The first American landbird found in the 10k patch was a Blackpoll Warbler found in the car park scrub at Prawle Point on 18th September, 1976. There was a mini invasion of 4-5 birds in Britain and Ireland in autumn 1976 and this may have been the precursor of these. It was also the first mainland record for Britain. It was seen until the 20th and then again on the 29th. Found by the late Dave Norman it was trapped and ringed by Alan Searle which was a relief to prove it was not a Bay-breasted or Pine Warbler....not so much literature available then and not so many birding trips to Canada and the USA. As an aside an ex work colleague of mine who lived at Beesands told me he picked up a couple twitchers one day who i'm sure had travelled some distance for this bird but had pranged their car on Bowcombe Bridge. He gave them a lift to Beesands, put them up for the night in the football club changing rooms and ran them out to Prawle the next morning. Great hospitality and I seem to recall from what he told me it must have been for this bird. Certainly before my time. Don't know what happened to the car.

The next bird was found in the same place, a Red-eyed Vireo found by John Nicholls on 27th September, 1981, remaining into the next day. I think this was also a first mainland record and only about the fifth or sixth for Britain ( I stand to be corrected on any of this ). Like the Blackpoll Warbler, identification then was not so straight forward as now and other Vireos had to be eliminated. Many Monarch butterflies were around at the same time, presumably also from North America. I was birding in 1981 but knew few other birders and I don't think there was even a phone in my house. I can remember reading about a ' Red-eyed Vireoux ! ' in the local paper and went out to Prawle but it was long gone. I would get another chance however !

October 1987 was a great month for rarities at Prawle, worth a post of its own. My personal all time favourite bird I have seen locally was found in the woods below Hines Hill by Norman Trigg on 8th October, an amazing Black and White Warbler. It was blowing a howler that day and Norman had persevered all day and after seeing little went into the shelter of the woods. He found the bird moving through with a flock of  Chiffchaffs and Goldcrests and the rest was history. He got a good description and selflessly legged it the not inconsiderable distance ( about a mile ) back to his car, drove back up the village and got the news out. Three or four lucky people saw it that evening, I had to wait until the next day and what a bird. Lots of people from far away were there and it stayed until 15th, a whole week. Incredibly it was not a first for Devon, an unusual record of one in Tavistock in March 1978 preceding it. The extra weekend visitors produced rumours and claims of all sorts, some seemingly Jackanory and some pretty certain for eg an elusive Swainson's Thrush that got away from some observers. One definite was another Red-eyed Vireo found in Pigs Nose Valley ( Merivale Lane to locals ) by Pat Mayer on the 11th staying until 17th.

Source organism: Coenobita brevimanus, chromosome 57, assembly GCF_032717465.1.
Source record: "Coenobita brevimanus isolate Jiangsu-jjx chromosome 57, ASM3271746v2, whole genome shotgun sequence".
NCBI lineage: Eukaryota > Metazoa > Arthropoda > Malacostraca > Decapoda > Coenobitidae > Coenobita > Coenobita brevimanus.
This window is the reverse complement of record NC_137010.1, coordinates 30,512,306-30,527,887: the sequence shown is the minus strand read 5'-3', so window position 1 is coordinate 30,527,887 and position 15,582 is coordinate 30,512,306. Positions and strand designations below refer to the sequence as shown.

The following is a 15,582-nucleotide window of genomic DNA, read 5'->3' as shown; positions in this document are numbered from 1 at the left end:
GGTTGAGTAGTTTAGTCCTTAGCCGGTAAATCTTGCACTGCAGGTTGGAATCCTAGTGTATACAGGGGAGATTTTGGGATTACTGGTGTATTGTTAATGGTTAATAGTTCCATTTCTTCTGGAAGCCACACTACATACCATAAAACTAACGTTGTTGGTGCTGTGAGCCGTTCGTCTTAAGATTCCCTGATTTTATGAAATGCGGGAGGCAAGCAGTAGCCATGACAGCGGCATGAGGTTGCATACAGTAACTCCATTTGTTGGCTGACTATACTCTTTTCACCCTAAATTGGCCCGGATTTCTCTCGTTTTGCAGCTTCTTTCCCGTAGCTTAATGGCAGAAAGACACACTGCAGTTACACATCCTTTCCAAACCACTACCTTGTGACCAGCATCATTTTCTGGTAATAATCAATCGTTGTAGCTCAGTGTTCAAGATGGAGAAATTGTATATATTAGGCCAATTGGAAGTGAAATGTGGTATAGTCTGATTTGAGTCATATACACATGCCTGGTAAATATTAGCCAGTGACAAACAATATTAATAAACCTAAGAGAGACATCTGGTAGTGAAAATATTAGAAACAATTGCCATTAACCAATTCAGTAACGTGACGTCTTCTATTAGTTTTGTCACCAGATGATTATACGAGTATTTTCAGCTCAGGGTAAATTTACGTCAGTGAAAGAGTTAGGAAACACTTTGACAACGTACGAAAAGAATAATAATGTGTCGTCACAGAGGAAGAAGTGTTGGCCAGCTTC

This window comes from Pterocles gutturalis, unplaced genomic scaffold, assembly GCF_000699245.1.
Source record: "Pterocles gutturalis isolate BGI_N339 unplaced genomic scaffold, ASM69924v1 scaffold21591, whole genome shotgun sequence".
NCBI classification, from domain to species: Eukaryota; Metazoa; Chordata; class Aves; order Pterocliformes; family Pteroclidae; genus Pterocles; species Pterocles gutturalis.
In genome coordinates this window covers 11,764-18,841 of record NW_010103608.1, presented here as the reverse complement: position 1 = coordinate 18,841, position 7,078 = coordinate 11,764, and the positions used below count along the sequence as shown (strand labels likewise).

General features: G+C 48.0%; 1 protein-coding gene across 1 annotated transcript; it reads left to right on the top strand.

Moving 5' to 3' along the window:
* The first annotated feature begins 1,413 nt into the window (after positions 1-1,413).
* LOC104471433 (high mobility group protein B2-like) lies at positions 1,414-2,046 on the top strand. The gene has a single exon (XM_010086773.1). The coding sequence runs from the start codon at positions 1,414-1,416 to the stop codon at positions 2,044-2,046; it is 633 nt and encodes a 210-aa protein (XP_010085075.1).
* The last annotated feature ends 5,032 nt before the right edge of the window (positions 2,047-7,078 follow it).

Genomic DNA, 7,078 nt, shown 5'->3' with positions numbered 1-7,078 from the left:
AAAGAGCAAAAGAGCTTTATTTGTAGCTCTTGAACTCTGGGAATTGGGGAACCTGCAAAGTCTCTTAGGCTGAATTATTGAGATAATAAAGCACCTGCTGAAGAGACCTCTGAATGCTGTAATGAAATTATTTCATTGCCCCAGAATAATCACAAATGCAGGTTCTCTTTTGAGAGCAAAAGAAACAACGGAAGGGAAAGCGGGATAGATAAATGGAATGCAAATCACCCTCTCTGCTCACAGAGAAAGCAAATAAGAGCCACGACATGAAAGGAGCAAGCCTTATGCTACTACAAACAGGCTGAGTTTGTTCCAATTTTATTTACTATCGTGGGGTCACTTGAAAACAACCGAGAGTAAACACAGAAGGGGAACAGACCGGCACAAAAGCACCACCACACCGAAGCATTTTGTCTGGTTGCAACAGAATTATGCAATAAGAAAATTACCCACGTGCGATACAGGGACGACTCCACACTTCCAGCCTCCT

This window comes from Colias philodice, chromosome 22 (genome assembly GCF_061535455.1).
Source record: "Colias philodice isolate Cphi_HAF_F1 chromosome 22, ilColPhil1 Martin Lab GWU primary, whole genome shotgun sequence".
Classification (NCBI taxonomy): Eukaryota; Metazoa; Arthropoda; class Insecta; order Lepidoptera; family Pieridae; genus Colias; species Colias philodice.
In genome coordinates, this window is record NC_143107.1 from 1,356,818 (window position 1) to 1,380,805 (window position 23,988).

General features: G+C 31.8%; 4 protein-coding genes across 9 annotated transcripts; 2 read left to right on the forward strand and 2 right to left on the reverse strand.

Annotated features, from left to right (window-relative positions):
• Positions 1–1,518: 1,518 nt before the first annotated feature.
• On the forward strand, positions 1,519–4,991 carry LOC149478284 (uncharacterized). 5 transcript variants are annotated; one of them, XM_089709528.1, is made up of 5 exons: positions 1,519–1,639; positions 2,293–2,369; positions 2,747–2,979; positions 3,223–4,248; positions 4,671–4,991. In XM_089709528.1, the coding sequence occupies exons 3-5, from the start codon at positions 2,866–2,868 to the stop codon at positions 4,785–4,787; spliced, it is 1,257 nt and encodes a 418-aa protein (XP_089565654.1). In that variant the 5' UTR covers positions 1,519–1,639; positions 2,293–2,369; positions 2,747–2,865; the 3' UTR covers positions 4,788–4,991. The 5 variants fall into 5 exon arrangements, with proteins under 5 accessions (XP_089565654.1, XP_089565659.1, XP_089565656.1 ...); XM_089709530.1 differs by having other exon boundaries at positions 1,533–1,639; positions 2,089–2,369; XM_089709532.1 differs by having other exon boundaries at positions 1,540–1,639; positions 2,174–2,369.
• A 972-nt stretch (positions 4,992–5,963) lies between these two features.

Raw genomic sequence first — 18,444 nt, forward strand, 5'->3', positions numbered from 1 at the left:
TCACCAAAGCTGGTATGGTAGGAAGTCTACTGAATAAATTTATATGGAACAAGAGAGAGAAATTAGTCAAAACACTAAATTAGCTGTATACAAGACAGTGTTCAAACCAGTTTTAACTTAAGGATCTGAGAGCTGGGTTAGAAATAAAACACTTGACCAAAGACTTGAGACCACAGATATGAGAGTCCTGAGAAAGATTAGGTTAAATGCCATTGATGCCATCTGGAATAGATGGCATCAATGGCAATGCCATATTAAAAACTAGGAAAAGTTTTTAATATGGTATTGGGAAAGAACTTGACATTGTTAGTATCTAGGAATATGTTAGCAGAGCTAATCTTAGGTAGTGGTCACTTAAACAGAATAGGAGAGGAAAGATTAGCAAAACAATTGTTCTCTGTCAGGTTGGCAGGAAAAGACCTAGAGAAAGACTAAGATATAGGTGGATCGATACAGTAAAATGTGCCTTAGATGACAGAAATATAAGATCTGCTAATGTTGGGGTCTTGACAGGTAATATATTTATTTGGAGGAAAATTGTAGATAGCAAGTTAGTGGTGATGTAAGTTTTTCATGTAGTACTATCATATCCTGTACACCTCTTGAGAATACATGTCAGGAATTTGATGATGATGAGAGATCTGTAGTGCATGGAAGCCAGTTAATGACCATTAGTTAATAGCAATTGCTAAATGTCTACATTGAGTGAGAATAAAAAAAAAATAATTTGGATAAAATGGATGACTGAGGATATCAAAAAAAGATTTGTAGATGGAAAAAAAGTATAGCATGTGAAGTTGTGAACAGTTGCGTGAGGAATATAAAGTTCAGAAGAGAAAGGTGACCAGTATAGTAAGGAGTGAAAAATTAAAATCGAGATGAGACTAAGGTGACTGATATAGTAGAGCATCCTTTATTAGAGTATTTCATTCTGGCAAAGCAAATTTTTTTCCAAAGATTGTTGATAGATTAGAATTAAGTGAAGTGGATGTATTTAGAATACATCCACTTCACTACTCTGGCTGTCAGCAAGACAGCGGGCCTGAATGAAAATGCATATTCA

The next bird was the first and still the only one to be found away from the Prawle area. Again a first British mainland record it was a Bobolink found on the Warren at Soar by Alan Doidge on 17th September 1991. It stayed until 21st giving great views to hundreds of grateful visiting birders, the farmer kindly opened a field up for additional parking. I remember Alan telling me it was so quiet at Soar that day that he was going swiftly back to his car taking a short cut and found the Bobolink, you never know !

October 1995 produced the biggest mega in modern times for the 10k patch. On the afternoon of 18th Britain and Irelands second ever Chesnut-sided Warbler was found by a visiting birder , looking for Cirl Buntings, in the lane by Prawle Point car park. The only previous British record was on Fetlar, Shetland in October 1985. In the mid 90's I was lucky enough to live and work for a couple years on the Scillies. I vividly remember I was birding on Bryher that day when a birder next to me looked at his pager and said anyone know where Prawle Point is, yes and why I replied. The answer was that someone had found a type of American Wood-Warbler there and was asking if there was anyone nearby who could help with the id. Soon it came back on the pager as a Chesnut-sided Warbler and panic ensued amongst the premier league twitchers there. It was seen by about 20 people that evening, hundreds were there the next morning but it had disappeared. None have occurred since.

The last record to date was another Bobolink in the fields at Langerstone Point, Prawle from 9th-16th, October 2001, another Pat Mayer find and like Alan's bird very popular. Unbeleivably 16 years ago, about time for another yank, we can all dream !

On You Tube someone recently pointed me in the direction of an old television programme called Twitchers filmed on the Scillies in October 1995. It's very tongue in cheek and does use quite a bit of producers license but it shows a clip of twitchers at the airport trying to get a flight off for the Prawle Chesnut-sided Warbler and you may notice famous Devon birder Bob Bailey at 24 minutes in. Fast forward to 51 minutes 54 seconds and yours truly is standing on a hedge ( blue fishing smock and rucksack ) looking at a Yellow-billed Cuckoo. I  can safely say this was filmed before they invented Doritos ! You can find it here https://www.youtube.com/watch?v=swyVZXQQbwI







Tuesday, 29 August 2017